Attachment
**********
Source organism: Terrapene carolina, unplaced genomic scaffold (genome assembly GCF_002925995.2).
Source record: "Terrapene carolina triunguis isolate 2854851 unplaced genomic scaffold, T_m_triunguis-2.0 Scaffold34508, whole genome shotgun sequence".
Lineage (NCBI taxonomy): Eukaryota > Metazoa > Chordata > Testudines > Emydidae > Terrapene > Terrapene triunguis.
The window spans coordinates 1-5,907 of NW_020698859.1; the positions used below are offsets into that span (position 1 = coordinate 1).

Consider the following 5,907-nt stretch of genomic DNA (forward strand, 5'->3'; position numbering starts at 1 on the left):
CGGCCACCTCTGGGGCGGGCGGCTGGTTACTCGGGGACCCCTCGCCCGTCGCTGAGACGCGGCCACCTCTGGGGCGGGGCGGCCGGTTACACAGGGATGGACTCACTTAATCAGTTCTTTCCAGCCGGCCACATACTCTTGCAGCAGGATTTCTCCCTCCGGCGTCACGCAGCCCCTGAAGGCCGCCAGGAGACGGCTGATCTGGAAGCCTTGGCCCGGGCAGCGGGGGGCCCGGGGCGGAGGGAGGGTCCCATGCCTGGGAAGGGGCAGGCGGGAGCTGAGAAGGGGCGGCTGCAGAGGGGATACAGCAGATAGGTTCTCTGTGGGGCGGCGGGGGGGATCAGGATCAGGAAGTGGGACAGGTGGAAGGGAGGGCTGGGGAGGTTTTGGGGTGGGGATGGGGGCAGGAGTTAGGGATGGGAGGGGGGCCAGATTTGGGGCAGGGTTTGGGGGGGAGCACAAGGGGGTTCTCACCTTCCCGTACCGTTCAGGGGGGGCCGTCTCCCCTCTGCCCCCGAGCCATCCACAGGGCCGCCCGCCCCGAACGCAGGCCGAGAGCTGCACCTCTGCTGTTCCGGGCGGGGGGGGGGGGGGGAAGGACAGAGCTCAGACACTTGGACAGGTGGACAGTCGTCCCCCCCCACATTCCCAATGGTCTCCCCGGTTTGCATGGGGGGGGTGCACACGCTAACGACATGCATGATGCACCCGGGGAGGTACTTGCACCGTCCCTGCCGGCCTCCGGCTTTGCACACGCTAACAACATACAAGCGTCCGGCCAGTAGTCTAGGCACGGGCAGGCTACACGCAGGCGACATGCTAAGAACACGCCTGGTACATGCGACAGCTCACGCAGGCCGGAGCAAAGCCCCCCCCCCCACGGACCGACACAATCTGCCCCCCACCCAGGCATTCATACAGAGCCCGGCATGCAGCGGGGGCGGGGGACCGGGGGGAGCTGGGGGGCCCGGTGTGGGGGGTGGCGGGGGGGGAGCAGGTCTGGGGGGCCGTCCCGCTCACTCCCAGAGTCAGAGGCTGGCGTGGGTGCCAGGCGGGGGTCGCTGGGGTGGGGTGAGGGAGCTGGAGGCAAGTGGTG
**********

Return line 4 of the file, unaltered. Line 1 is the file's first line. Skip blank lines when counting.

The window spans coordinates 1-5,907 of NW_020698859.1; the positions used below are offsets into that span (position 1 = coordinate 1).